‘You can’t fake good kids.’ Of course you can.

Donald Trump’s kids reveal nothing about him. And every parent ought to know it.

Republican Presidential Candidate Donald Trump's children Donald Trump, Jr., Ivanka Trump, Eric Trump AND Tiffany Trump celebrate on the convention floor during the second day session of the Republican National Convention in Cleveland, Tuesday, July 19, 2016. (Carolyn Kaster/AP)

Republican Presidential Candidate Donald Trump’s children Donald Trump, Jr., Ivanka Trump, Eric Trump and Tiffany Trump celebrate on the convention floor during the second day session of the Republican National Convention in Cleveland, Tuesday, July 19, 2016. (Carolyn Kaster/AP)

For years, Donald Trump has promoted his personal brand with ostentatious displays of “quality”: towering buildings,  gold-plated faucets, tall girlfriends, private jets, and… model children. Trump continually points to his kids and declares them yet another one of his triumphs. In newspaper interviews he brags about his “hot” daughter. On TV, he parades them through his boardroom as savvy dealmakers. And, during the nomination race, he has put them everywhere, always in the foreground.

Most politicians use their children as generic props for TV spots and photo ops. But the Trump children are spokesmen, surrogates, campaign strategists and fundraisers. Throughout the campaign the candidate has repeatedly bragged about their looks and their abilities, suggesting their apparent success is an important reason he is qualified for the presidency.

Trump’s newly appointed vice presidential candidate, Indiana Gov. Mike Pence, dutifully added the gold leaf to this campaign plank on Thursday night. In his speech to the Republican National Convention, he declared Trump’s “amazing children” are the “true measure of the nominee”. As with all Trump claims, a necessary and reassuring “believe me” was added when he also promised “you can’t fake good kids.”

Like almost everything else associated with this campaign, this argument is as doubtful and meaningless as a Trump University diploma.

To begin with, of course you can fake good kids. Trying to fake good kids is the primary goal for all parents, everywhere. When they’re babies, we constantly wipe their faces to hide the fact they’re actually snot-filled, pabulum-spewing demons. When they’re older, we brag to the neighbours about their finger-painted Mother’s Day card to avoid any discussion of the shaved cat and traumatized dog. This goes on through our entire lives, until we’re trying to convince the nurse, as she spoonfeeds us porridge, that Johnny hasn’t visited lately because he’s “got a promising startup” (and not because of the court ordered travel ban).

And we really have no idea if Trump’s five kids are triumphs of parenting or not. The only two data points we have are: they have excellent dentists and the ones allowed to speak are relatively articulate. Being employed by their father is not an indicator of success; in fact, it suggests the opposite. Being out of jail may be one way to judge celebrity children, but it’s not especially impressive. What else is there? Nothing. Eric Trump might be a real mensch, or he might be the kind of guy who names his biceps—we don’t know.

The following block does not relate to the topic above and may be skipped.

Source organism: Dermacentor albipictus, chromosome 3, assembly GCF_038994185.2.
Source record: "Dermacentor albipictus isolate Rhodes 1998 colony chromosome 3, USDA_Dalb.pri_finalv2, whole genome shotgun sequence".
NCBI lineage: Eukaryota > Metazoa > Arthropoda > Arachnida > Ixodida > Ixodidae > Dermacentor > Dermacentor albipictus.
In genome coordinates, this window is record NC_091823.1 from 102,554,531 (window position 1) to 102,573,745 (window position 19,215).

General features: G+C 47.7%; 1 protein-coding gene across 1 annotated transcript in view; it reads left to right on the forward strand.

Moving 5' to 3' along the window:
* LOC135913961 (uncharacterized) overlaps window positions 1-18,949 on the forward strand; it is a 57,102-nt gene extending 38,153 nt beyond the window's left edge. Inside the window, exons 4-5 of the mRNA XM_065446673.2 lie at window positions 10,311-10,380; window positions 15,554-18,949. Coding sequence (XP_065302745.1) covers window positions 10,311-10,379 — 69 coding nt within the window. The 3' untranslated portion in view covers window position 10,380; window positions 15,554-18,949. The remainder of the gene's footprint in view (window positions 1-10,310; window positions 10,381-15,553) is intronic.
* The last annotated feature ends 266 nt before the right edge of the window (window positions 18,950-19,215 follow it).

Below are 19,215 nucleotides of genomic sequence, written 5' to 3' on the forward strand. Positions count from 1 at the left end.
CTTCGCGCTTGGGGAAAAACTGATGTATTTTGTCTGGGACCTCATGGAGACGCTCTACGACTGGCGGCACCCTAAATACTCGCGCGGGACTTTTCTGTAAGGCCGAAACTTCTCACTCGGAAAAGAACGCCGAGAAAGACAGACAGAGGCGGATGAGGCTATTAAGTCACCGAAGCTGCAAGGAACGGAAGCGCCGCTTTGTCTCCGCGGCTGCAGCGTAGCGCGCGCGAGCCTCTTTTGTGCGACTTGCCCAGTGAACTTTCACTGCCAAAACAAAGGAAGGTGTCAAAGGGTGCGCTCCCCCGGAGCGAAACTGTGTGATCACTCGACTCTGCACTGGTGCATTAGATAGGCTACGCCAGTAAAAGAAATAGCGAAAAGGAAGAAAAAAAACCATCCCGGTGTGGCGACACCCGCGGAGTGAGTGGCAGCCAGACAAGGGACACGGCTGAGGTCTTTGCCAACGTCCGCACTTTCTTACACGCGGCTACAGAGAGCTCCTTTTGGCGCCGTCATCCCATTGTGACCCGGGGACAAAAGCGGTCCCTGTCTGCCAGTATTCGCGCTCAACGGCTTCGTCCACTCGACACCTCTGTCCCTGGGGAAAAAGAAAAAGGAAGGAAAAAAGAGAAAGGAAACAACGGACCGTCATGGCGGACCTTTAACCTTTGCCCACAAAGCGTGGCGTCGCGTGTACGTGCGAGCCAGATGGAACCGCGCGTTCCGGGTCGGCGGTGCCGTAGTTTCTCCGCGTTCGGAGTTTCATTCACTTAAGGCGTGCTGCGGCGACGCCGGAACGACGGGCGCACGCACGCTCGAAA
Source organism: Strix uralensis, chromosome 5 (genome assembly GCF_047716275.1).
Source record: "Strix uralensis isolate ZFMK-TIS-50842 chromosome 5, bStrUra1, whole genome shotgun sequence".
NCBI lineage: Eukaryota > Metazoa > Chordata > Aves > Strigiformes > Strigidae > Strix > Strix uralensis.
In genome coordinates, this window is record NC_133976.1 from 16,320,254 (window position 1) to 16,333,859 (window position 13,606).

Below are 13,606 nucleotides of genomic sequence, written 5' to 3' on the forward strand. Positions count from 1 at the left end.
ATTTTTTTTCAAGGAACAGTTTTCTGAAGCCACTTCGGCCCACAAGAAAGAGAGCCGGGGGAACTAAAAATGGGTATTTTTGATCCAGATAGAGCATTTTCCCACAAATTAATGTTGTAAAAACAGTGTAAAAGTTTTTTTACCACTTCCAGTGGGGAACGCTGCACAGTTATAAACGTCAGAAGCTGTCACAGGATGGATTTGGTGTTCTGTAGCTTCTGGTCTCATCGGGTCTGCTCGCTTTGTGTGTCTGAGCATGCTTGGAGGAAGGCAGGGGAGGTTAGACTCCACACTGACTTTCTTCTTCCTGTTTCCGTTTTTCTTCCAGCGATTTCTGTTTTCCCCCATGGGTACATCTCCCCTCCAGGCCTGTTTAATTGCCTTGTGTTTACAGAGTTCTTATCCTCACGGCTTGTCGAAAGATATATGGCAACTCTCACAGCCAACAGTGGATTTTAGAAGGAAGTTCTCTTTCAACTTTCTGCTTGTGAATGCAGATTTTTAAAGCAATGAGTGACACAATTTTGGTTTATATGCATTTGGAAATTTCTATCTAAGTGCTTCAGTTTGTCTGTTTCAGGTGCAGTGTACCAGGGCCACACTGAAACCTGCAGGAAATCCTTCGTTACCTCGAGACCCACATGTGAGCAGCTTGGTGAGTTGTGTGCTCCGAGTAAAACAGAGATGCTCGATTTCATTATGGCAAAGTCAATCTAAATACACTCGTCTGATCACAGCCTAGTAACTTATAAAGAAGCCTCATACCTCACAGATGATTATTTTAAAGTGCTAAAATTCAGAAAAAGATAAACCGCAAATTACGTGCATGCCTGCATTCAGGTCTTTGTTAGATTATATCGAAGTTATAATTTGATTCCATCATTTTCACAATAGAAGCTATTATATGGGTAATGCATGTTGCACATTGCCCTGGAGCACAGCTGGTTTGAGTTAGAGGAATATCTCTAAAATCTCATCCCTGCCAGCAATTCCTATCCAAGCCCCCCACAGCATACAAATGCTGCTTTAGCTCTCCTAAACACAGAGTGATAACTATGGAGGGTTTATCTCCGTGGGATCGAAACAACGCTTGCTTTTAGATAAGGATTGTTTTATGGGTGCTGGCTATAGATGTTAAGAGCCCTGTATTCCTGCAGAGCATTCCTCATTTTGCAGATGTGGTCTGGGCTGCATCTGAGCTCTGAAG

Besides, by all accounts, Trump didn’t even raise them. During their formative years the three eldest lived largely alone in New York while their father helicopter commuted to his casino properties in Atlantic City. According to Donald Jr, after Trump’s first divorce, he didn’t speak to them for a year. When they were old enough, they were shuffled off to “The Hill” boarding school in Pottstown, Penn. (Ironic motto: “Whatsoever things are true.”) During summer holidays the children were sent to the Czech Republic to live with relatives. They themselves credit their upbringing to Czech grandparents and two Irish nannies, not “dad” or any of his three wives.

Regardless, good kids (or bad) prove nothing. I have known loving parents who raised rotten children and utter trainwrecks who raised angels. We all do. And we all know that you can’t look to someone’s offspring to judge their professional ability. Which is why we don’t bring our child’s report card to job interviews.

Likewise, if we really wanted good parents as political leaders, we’d elect that insufferable mother in the car pool who always brings orange slices and home-made popsicles to soccer practice, or the under-scheduled and over-enthusiastic father who volunteers for every single bloody event in your child’s Grade 3 class.

History is filled with great leaders who were crap parents and vice-versa. Winston Churchill neglected his son Randolph, who grew up to be a notorious drunk and wastrel. And 13th U.S. President Millard Fillmore’s daughter Abbie spoke five languages, played three instruments and was a famed and fearless horsewoman—but historians still consider her father to be one of the worst presidents to ever hold office.

But back to Trump. We have been asked, once again, to judge him by the cut of his children’s jib. Don’t. It would be as useful as measuring the length of his inseam or the shape of his skull. Which is all to say, dear reader, for the love of God, stop bragging about your son’s SAT scores and your daughter’s penalty kicks. It doesn’t matter and we don’t care.

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